The Atlantic Forest that hugs the coast of Brazil is home to four small primates found nowhere else on Earth. The most famous of them, the golden lion tamarin, appears on Brazil’s 20-real bill, a part of the day-to-day interactions of people across the country. But not everyone knows the primate’s conservation story, which began in the 1960s and saw it saved from likely extinction through years of challenging work. Its lesser-known but equally charismatic cousins have similar tales of narrowly avoiding extinction, all of which have unfolded in the Atlantic Forest, Brazil’s most devastated and fragmented biome.
For five months, ((o))eco’s reporters interviewed researchers who work, or have worked, to protect the four small primates belonging to the genus Leontopithecus, the lion tamarins. In the Darwinian lottery, these species emerged winners with their distinctive color schemes that led to their popular names: fully golden (golden lion tamarin, Leontopithecus rosalia), fully black (black lion tamarin, Leontopithecus chrysopygus), black with a golden face (golden-headed lion tamarin, Leontopithecus chrysomelas), and golden with a black face (black-faced lion tamarin, Leontopithecus caissara). The species are distributed, respectively, in the states of Rio de Janeiro, São Paulo, southern Bahia, and in the border region between Paraná and São Paulo. Aside from having similar appearances, sizes and habits, the four tamarins have also been similarly affected by the destruction of their habitat, the Atlantic Forest. The fates of at least three of the tamarins was altered due to the special work of Adelmar Faria Coimbra-Filho (1924-2016), considered the father of Brazilian primatology.
“The golden lion tamarin was [first described] by the naturalist Johann Natterer, a famous Austrian scientist who visited Brazil at the beginning of the 19th century, when he found the [golden] lion tamarins in Guaratiba,” on the western outskirts of the city of Rio de Janeiro,” Coimbra-Filho said in 2004. “In 1942, I again found two or three tamarins at a hunting ranch [there].”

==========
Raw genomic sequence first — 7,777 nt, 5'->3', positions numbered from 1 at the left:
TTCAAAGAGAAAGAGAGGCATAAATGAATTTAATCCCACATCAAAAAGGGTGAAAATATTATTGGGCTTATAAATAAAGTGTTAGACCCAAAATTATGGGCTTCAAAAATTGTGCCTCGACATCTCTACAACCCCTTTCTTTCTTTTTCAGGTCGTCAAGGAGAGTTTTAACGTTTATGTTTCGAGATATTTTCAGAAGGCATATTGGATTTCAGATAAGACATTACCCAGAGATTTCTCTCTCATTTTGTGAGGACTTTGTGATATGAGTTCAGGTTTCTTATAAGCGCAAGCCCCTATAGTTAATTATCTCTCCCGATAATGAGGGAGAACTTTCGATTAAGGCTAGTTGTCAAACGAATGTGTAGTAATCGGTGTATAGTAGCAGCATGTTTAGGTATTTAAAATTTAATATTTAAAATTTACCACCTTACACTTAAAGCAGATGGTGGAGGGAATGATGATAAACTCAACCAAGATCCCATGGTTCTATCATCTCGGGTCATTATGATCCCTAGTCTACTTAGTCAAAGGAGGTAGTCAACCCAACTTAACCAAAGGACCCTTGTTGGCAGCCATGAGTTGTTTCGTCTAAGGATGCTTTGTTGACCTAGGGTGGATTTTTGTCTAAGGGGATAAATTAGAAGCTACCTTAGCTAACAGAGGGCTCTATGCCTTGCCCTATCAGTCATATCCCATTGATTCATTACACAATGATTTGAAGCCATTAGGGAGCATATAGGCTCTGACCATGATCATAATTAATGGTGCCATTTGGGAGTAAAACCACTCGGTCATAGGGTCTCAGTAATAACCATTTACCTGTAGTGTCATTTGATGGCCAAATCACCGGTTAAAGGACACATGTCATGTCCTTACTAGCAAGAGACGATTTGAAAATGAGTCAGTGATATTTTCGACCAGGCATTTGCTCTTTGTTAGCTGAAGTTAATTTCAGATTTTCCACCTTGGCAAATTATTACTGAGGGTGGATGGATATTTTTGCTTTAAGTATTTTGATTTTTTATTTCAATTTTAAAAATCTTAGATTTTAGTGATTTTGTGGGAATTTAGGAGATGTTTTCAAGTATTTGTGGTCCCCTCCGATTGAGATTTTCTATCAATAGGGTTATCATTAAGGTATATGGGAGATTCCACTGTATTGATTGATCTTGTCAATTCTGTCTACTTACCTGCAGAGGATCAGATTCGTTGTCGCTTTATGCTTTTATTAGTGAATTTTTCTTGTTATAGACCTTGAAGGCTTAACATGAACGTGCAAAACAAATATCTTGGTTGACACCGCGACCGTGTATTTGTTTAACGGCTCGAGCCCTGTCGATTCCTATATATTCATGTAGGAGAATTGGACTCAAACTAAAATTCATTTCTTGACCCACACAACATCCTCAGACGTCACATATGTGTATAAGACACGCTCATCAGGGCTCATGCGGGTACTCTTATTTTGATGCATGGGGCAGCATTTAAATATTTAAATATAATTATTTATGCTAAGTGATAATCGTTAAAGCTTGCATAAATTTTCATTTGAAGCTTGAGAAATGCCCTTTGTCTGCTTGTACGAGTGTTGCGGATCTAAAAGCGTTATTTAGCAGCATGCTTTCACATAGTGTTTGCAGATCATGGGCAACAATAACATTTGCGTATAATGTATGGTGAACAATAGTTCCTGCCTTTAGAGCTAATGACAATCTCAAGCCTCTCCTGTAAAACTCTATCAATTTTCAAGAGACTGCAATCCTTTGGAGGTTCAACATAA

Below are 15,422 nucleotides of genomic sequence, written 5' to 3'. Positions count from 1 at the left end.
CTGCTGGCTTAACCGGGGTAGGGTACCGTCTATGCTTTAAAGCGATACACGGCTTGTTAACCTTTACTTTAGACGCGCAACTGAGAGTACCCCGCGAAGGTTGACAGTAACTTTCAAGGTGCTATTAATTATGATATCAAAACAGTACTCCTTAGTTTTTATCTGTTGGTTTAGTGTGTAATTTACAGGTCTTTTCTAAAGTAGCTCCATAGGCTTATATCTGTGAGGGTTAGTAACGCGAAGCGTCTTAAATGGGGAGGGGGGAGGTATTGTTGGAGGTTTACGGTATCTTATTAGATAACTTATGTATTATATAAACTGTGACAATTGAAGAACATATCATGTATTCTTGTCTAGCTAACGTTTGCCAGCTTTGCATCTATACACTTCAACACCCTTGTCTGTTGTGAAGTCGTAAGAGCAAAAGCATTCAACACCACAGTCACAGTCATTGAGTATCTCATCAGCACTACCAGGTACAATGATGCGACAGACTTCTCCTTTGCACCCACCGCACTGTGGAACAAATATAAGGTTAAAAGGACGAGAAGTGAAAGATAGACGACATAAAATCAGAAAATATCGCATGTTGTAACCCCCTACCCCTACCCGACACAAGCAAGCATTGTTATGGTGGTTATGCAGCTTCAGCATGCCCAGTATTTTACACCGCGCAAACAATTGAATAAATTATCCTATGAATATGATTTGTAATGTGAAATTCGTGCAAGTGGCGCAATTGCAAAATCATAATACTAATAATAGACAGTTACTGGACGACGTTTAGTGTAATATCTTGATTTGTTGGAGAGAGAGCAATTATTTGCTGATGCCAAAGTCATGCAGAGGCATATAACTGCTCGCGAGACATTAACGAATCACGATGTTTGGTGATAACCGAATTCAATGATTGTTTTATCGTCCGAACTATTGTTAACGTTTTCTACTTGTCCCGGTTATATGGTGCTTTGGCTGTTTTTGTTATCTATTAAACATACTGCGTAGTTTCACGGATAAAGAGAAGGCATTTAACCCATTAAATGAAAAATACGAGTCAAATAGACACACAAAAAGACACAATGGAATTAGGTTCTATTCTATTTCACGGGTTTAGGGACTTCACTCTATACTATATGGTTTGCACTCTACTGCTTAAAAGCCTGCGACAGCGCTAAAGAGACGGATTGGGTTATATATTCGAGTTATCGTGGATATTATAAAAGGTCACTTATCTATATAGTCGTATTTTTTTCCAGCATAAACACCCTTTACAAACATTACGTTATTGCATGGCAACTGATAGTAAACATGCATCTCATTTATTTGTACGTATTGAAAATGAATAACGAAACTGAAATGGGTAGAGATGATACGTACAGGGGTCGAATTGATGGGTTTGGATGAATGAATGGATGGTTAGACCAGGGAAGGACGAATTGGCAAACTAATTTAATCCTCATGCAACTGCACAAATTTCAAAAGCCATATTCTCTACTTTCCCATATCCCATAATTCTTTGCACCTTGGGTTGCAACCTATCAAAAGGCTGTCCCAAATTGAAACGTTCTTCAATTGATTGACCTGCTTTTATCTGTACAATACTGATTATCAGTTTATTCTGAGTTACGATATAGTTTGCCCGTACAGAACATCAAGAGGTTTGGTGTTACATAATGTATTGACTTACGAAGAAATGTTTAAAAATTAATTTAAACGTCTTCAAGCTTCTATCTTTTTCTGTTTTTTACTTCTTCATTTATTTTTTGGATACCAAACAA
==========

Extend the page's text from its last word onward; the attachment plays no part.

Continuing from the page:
It was at the ranch where Coimbra-Filho first saw lion tamarins in the wild, and where he was inspired to study them. He began spending time in the forest, noting the places they lived, studying the sparse literature that existed at the time, and mapping their areas of occurrence. When he was fired from this job at the old Gávea Park in Rio de Janeiro and sent to work at the city’s zoo, taking on the role of head of technical and scientific services, his passion became an object of study.
“[Working at the zoo] gave me the opportunity me to work with a broad range of animals, which was very good,” Coimbra-Filho said in a 2005 interview. “That’s where I began to get interested in primatology. But it wasn’t because of the zoo when I worked with chimpanzees, orangutans and a variety of Brazilian and African tamarins. Rather it was because in the past I had seen a tiny tamarin, the golden lion tamarin, which I thought was extraordinary.”
Lead Image: A golden lion tamarin by Marcio Isensee e Sá.
What you can do
Support ‘Fighting for Wildlife’ by donating as little as $1 – It only takes a minute. Thank you.
Fighting for Wildlife supports approved wildlife conservation organizations, which spend at least 80 percent of the money they raise on actual fieldwork, rather than administration and fundraising. When making a donation you can designate for which type of initiative it should be used – wildlife, oceans, forests or climate.